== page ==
that occurred at the same time that special interest groups were growing
in importance. Penny sees some hope in the younger generation,
particularly on local issues. He sees the younger voters turning to
individual candidates, not parties.
Problem of gerrymandering?—Asked
why gerrymandering isn’t in his top four problem areas, Penny said to wait
until we hear his four solutions. Gerrymandering isn’t as bad in
Minnesota as in many other states. The courts have largely handed our
Republicans and Democrats are not excited about changing the way
boundaries are established. The minority party wishes it has more seats,
but it likes its guaranteed seats rather than putting all seats at risk.
Proposals for change—Penny
listed his suggestions for improving the system:
disclosure of campaign money, in real time—His
proposal extends beyond direct contributions of individuals. We can’t
permit money to be hidden behind special interest groups. The source of
the money from the interest groups must also be made known.
With today’s computers
it is possible for the source of the money to be made public concurrent
with when it is deposited. Then opponents and investigative reporters can
see what is happening immediately.
Reverse the order of the primaries and the endorsement convention in
our endorsements precede the primary election. We need to move to the
Iowa pattern, with an early primary, followed by party endorsement. The
party conventions can end up ratifying the voters’ choices in the primary.
He’d favor a June primary. Then the major candidates will be
known early and can campaign right to the general election. Now the
candidates in each party square off against each other all summer before
the primary election in September.
Provide for non-partisan reapportionment—Penny
favors a commission of retired judges.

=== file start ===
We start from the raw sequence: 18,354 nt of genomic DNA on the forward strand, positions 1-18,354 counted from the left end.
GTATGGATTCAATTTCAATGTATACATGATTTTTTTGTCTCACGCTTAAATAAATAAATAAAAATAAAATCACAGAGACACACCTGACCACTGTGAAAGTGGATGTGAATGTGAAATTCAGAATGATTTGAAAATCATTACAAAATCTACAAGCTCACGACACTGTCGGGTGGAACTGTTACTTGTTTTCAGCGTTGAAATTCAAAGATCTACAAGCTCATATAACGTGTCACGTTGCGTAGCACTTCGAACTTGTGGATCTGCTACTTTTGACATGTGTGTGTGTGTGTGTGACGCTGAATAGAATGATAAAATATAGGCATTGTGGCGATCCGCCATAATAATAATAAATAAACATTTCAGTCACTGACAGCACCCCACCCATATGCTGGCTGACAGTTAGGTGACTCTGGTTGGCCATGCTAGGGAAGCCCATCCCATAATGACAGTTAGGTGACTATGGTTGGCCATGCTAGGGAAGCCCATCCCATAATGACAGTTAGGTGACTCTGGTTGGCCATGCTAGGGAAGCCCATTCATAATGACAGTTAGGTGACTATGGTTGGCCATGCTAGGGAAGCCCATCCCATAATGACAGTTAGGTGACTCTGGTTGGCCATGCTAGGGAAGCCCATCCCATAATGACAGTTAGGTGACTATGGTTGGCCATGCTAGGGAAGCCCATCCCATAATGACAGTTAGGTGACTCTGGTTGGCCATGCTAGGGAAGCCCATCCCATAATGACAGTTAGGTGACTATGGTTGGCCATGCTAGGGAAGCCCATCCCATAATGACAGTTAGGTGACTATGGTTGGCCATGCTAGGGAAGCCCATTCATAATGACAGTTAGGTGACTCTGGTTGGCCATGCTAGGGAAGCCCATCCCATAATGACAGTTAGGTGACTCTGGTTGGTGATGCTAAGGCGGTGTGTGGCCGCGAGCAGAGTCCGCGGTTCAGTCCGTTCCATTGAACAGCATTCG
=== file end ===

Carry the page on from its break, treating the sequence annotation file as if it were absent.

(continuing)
Establish a unicameral Legislature—You
can’t change the two-house system at the federal level, but compelling
reasons exist for changing the system at the state level:
a two-house system, each can blame the other.
Removes the need for conference committees—The
conference committees hide accountability and also make it much easier to
add extraneous items, such as “pork” to legislation.
Enhances understandability of the process to the average voter--
The complexity of the bicameral legislature
confuses the average voter and increases the power of interest groups and
their lobbyists. Early in the session a legislator may try to reassure a
voter that a concern is being addressed. But late in the session, when
everything is tied up in conference committees, mainly the interest
groups and their lobbyists have impact on what is happening. The
average voter has no idea how to make an impact at that time.
Discussion with Penny—During
the discussion session with Penny the following points were made:
problem of negativity—Verne
said that our position paper asserts that our democracy is in serious
trouble. Penny acknowledged an ebb and flow and that we’ve had some bad
times in the past, too. But he said there is so much negativity today.
That’s the compelling reason for action. It is the poisonous atmosphere.
Campaigning is much more negative today than in the past. A candidate
doesn’t have to attack an opponent personally. The special interest
groups will take care of that. As a consequence voters are turned off by
the entire system. We don’t have a way to bring people together, a
function that used to be performed by the political parties.
Because of the
dominance of money in politics, negative ads are pervasive. With
interest groups paying for the negative ads, the average person has no
idea of the specific individuals who are providing the contributions for
the ads. Because the ads are so pervasive, the average voter is
overwhelmed by negativity.
Comments on the Gunyou concerns—Verne
noted that John Gunyou has wondered whether our draft paints compelling
case for grave danger. It doesn’t seem to identify the values that are
threatened or the motivation for people to care, much less feel an sense
of urgency for betterment. Clarence elaborated on the problem by noting
that a whole generation of people are turned off and don’t want to be part
of the system.
Penny agrees that the
problems need to be framed so that people see how they are affected
personally. He said people want real choices in voting. They don’t want
incumbent protection. Those need to be the arguments for changing
reapportionment, for example. People can learn that competitive
districts will produce better elected officials. Penny believes he was a
better congressman because he was a Democrat in a mainly GOP area. He had
to explain himself to the voters.
Possibilities of instant runoff voting (IRV)—Penny
likes the concept very much. With IRV, a voter indicates a first and
second choice, with the second choice votes coming into play if the top
candidate receives less than 50 percent of the vote. Penny said he likes